Wednesday, March 3, 2021

What I’m Watching: The Flash (Season Premiere)

The Flash: Season 7, Episode 1 “All's Well That Ends Wells” (B)

This definitely doesn’t feel like a season premiere, and that’s because this is one of several shows returning now after it was forced to end its previous run a few episodes early because production had to stop because of what was then the initial coronavirus outbreak. There are definitely elements here that feel unfinished, and after the action-packed hour that did end up ultimately closing out season six, this one felt a bit like getting back to normal, at least in terms of preparing Barry for his next big battle with his returned speed. Nash sacrificing himself hardly felt finite given that all the other versions of Wells managed to still exist within his brain and then inside Barry’s body for a short time. I enjoyed Grant Gustin getting to play all those characters, particularly his mastery of Sherloque’s exaggerated French accent. It was strange not to see Cisco or Caitlin around, while Ralph and Sue’s absence was explained away to give the show more time to figure out whether it’s recasting Hartley Sawyer or just doing away with the character altogether. Allegra and Chester are fine additions even though they don’t feel all that familiar just yet. Cecile proved to be a formidable adversary for the steely and intense Rosa, turning how she made others feel with her powers back on her to get the confession she desperately needed. Hopefully all this skill will help them in the fight against Eva, who is starting to realize that she may not have had all the facts a little too late to reverse all that she’s done.

What I’m Watching: Snowpiercer

Snowpiercer: Season 2, Episode 6 “Many Miles from Snowpiercer” (B-)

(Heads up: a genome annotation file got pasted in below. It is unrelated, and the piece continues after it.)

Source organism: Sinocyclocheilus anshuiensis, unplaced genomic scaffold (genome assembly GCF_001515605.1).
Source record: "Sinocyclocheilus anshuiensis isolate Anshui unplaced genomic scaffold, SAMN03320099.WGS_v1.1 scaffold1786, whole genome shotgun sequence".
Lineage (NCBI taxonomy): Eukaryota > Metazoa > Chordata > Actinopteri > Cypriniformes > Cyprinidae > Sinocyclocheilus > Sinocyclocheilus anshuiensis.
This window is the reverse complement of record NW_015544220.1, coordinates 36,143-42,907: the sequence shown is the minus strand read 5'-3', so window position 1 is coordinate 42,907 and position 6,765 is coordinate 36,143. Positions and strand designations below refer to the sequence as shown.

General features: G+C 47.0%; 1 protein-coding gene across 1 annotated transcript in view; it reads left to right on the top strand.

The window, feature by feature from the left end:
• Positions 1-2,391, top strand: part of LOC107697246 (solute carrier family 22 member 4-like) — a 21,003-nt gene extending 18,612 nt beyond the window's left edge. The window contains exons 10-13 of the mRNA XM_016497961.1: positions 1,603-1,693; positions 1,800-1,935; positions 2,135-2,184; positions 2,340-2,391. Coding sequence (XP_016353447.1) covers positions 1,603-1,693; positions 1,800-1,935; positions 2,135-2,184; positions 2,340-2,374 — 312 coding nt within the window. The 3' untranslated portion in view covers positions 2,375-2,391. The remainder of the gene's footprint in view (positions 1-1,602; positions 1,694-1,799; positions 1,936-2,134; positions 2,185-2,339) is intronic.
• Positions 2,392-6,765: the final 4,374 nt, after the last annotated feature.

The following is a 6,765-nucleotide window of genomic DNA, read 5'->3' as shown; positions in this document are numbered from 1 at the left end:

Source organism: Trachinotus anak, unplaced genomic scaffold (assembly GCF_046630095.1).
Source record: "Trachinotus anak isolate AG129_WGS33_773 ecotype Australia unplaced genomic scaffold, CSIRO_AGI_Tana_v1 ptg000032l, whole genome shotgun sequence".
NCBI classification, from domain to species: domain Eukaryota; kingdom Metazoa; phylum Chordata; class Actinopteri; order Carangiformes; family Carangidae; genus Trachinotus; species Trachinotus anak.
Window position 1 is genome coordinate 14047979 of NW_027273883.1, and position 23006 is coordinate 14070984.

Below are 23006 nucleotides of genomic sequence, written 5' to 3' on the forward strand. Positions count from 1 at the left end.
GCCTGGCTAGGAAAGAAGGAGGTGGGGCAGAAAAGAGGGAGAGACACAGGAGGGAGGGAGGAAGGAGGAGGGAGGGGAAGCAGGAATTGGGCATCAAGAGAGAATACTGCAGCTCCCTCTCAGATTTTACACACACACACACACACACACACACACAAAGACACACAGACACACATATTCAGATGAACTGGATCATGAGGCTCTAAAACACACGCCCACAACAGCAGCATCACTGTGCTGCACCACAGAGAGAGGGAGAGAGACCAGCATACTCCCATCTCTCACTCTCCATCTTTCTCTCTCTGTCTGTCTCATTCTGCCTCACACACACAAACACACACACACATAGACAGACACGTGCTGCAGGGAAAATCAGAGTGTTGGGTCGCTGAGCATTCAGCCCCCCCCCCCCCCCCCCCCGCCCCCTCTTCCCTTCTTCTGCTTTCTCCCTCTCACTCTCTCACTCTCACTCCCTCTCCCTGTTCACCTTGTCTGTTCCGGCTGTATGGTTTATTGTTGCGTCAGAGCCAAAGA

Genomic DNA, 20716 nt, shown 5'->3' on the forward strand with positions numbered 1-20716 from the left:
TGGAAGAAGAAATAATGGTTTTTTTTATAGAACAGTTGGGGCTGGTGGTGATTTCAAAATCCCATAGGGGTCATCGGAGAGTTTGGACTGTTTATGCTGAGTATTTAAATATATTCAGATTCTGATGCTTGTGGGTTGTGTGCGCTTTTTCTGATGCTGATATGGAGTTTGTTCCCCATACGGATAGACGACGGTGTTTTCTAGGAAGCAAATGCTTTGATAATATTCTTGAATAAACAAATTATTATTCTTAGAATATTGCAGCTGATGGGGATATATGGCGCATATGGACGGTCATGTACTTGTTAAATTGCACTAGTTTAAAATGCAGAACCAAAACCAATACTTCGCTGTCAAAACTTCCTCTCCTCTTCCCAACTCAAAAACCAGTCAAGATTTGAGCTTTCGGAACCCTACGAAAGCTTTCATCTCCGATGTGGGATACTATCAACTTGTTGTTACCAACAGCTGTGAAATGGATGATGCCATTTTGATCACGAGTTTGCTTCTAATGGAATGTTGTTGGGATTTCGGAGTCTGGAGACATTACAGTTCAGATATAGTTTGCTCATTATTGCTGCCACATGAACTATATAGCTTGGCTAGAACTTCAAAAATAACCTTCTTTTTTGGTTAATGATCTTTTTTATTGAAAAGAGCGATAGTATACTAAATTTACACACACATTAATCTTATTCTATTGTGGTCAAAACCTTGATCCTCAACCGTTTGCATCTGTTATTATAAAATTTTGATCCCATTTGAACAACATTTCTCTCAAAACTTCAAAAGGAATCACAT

This episode wasn’t all that enthralling since it seems painfully obvious that Melanie isn’t going to die, and if she was, it would happen in a far more public and purposeful way than her freezing to death all alone. Anytime there’s an hour of television that takes place at an isolated station in a remote icy area, I always think of the terrific “The X-Files” episode “Ice,” but this show has never been anywhere near as clever or imaginative as that classic series. I was excited when I saw a flashback to civilization because, for all the stories we’ve heard about this dystopia, we haven’t actually seen what things were like before and during the transition to a lengthy train as the only place where any living being could survive. The limited information we did get was that Wilford was an uncaring tyrant, which isn’t too surprising, and that he was more concerned with building a brothel on his ark than letting extra bodies onto his train, executing them in cold blood instead. He shouldn’t have been all that shocked that Melanie and Ben decided to leave him behind, though he evidently also had a backup plan in the form of Big Alice that he was able to get up and running quickly enough not to have everyone left there freeze to death. Melanie hallucinating the most influential people in her life giving her pep talks and taunting her was a moderately effective device for this hour, which ended in a way that made it unclear whether she was imagining Snowpiercer leaving her behind or if they’re actually on the way to get her.